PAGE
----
The Washington PostDemocracy Dies in Darkness

Opinion Democrats can’t have it both ways about the threat of GOP extremism

Doug Mastriano, Pennsylvania’s Republican nominee for governor, speaks in Chambersburg, Pa., on May 17. (Carolyn Kaster/AP)
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In two dramatic hearings — so far — the House select committee investigating the Jan. 6 attack on the U.S. Capitol has painted a devastating picture of the comprehensive assault Donald Trump has waged on this country’s political system before, during and after the 2020 election. To this day, Trump makes his false claim of electoral fraud a litmus test of loyalty within the Republican Party, casting a threatening shadow over our elections and institutions.

So why are Democrats and their associated dark-money groups meanwhile spending millions to boost the campaigns of election-denying extremist Republicans in contested primaries?

They include candidates for House, Senate and governor, and some took part in Trump’s “stop the steal” rally on Jan. 6, 2021, though not necessarily in the riot that immediately followed. In Pennsylvania, state legislator Doug Mastriano, a Jan. 6 rally participant, has already won the GOP nomination for governor with an ad boost paid for out of the campaign treasury of the Democratic nominee, state attorney general Josh Shapiro.

The Machiavellian rationale for this little stratagem, documented in Tuesday’s Post by reporter Annie Linskey, is that, come November, Democrats stand a better chance of winning against “ultra MAGA” extremists.

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This should stop. The hypocrisy is painfully obvious: How can Democrats portray Trumpism as a danger to democracy while backing its proponents’ campaigns?

Worse than unprincipled, the strategy is reckless. The premise is that Democrats face a tough midterm political environment but their chances improve against low-quality — i.e., extreme and inexperienced — Republican opponents. Ergo, in Colorado, pro-Democratic groups are spending $2 million in support of Ron Hanks, a Jan. 6 rally participant, who is running against businessman Joe O’Dea, a more mainstream figure who would be harder for Sen. Michael F. Bennet to beat — to cite one example from Linskey’s article.

The historical precedent is the 2012 Senate race in Missouri. Then-Sen. Claire McCaskill (D) openly backed an unelectable right-winger, Todd Akin, for the GOP nomination to run against her. It worked: He beat his Republican opponents and then she beat him.

The risk, of course, is that this is not a relatively ordinary political year — like 2012 — but one in which a true wave election sweeps all of a party’s candidates into office, regardless of their individual attributes. And, with President Biden’s job approval rating below 40 percent, according to FiveThirtyEight, 2022 looks like a Republican tsunami. Election analyst Sean Trende recently told the Lobby Shop podcast his models suggest the GOP could emerge with 54 seats in the Senate and, conceivably, 250-odd seats in the House.

Waves extend down ballot, into state legislatures and other offices, such as secretary of state, with possible consequences for the election machinery of the 2024 presidential election.

Yes, 2024 is a long way away; the election could produce an outcome so decisive that the machinations of Trumpist officials make no practical difference. Also, the civic behavior of Trump-friendly officials may surprise on the upside, as was the case with Trump-endorsed Pennsylvania GOP Senate nominee Mehmet Oz, who rebuffed Trump’s urgings to preemptively claim victory in a razor-close primary and waited until a recount confirmed his win.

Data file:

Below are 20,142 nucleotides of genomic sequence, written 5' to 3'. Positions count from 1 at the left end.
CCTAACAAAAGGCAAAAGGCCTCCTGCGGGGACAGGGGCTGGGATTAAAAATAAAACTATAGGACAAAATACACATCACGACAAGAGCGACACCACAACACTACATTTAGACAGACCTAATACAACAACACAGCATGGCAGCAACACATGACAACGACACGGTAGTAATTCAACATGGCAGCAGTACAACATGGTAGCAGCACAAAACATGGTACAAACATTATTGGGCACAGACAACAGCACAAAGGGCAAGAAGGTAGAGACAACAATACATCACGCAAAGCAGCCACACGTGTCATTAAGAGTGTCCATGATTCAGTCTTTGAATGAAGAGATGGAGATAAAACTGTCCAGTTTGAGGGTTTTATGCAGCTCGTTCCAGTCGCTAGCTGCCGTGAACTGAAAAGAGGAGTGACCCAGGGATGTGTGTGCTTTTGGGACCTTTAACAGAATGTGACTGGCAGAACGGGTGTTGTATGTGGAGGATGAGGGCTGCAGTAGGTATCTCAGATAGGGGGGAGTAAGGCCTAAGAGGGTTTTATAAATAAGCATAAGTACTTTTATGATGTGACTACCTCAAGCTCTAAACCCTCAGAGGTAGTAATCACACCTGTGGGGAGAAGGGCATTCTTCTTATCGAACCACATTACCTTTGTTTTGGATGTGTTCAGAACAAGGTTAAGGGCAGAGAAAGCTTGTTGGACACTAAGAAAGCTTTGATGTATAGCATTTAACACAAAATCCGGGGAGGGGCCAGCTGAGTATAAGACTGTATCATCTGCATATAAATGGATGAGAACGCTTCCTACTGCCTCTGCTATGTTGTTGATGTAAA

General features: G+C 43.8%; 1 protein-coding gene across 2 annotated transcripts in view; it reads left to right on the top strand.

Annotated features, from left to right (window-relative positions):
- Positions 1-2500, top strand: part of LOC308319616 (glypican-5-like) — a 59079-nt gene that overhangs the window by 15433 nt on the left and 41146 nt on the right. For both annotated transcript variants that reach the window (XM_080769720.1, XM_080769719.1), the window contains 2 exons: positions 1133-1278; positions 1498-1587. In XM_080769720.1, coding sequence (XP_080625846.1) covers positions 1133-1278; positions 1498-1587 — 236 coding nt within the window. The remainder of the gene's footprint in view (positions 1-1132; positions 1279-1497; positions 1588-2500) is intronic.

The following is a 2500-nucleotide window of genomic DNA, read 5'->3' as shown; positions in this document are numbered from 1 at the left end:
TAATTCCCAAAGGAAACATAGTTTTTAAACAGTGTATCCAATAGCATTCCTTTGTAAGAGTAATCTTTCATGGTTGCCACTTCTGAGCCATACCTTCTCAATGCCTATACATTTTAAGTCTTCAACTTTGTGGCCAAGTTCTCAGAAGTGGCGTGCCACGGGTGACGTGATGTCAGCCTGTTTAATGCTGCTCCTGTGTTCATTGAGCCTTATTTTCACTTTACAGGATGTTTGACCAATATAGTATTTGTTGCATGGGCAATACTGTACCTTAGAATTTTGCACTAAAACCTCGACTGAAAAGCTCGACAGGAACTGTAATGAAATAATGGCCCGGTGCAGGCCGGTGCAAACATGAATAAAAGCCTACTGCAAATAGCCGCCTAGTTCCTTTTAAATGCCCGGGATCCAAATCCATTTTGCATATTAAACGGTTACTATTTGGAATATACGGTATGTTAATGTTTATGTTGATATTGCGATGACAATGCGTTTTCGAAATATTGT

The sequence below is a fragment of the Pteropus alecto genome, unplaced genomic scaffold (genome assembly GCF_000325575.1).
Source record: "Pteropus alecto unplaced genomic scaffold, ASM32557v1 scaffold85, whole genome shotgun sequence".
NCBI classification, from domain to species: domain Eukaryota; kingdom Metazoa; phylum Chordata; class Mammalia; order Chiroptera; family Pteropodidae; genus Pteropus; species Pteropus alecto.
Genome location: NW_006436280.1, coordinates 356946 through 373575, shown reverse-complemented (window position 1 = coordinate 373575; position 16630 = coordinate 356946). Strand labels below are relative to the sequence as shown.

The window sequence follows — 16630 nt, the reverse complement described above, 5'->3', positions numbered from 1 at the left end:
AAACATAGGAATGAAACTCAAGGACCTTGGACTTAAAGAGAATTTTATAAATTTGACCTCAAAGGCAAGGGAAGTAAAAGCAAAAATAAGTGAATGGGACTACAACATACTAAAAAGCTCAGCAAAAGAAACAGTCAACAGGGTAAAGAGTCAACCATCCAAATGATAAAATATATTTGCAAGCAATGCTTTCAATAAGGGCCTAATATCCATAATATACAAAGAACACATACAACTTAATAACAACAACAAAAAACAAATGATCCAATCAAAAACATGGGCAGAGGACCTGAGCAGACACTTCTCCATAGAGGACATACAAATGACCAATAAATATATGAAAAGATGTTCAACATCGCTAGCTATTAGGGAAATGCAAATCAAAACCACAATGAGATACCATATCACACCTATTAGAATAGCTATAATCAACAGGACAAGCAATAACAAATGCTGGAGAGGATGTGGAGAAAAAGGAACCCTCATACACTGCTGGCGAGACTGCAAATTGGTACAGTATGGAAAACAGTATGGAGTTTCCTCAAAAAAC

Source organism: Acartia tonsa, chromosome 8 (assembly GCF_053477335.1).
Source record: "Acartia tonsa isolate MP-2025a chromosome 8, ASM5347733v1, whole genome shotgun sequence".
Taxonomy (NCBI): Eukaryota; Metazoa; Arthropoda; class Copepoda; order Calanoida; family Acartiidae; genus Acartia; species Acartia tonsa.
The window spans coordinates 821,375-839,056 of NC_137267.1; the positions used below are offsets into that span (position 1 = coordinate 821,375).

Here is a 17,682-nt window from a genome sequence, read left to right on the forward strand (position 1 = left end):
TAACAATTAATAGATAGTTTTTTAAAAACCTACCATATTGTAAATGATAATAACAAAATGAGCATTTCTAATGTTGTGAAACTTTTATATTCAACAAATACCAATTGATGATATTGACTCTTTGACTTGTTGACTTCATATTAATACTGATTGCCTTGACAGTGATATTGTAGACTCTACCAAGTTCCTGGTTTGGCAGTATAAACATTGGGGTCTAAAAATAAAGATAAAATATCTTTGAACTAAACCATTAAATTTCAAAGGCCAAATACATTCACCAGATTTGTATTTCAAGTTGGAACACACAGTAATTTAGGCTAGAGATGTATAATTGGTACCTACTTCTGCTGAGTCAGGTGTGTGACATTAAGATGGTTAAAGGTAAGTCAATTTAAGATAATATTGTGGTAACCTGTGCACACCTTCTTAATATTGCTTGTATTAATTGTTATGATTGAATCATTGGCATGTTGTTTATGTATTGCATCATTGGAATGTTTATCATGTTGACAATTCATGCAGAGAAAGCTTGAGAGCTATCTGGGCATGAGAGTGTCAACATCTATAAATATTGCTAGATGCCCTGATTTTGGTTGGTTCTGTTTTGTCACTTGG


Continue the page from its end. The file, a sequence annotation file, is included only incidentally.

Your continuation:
None of this would be happening if the GOP were not so corrupted by Trumpism in the first place, as political analyst Josh Kraushaar of National Journal has noted. Indeed, Democrats can rationalize meddling in GOP primaries by arguing that there are no true moderates in a party “seized by MAGA extremists,” as one Colorado Democratic official told Linskey.

This undercuts a competing Democratic narrative — symbolized by the House committee’s inclusion of GOP dissidents Liz Cheney (Wyo.) and Adam Kinzinger (Ill.) — that there’s a battle for the soul of the Republican Party and Democrats stand with the good guys.

The bottom line: Democrats cannot control the future, but they can at least keep their principles and practices in sync — and their hands clean.

“Desperate times call for desperate measures,” by contrast, is the perennial mind-set of unholy alliance-makers throughout history. It was certainly prevalent in Weimar Germany, to which contemporary America bears too many similarities for comfort.

In that time, the Communist Party of Germany claimed their competitors on the moderate left, the Social Democrats, were Nazi-equivalent “social fascists” and relentlessly fought them; in fact, Communists often did so in collaboration with the National Socialists. Once the Social Democrats were out of the way, the Communists asserted, they would turn on the Nazis and defeat them, one on one. We all know how that worked out.

It’s a deliberately overdrawn analogy. Democrats are not Communists; moderate Republicans are certainly no social democrats; nor, for that matter, are Trumpists Nazis.

The point, though, is that there is more to history than the 2012 Missouri Senate race, and it’s full of warnings for those who would play the too-clever-by-half games some Democrats are playing now.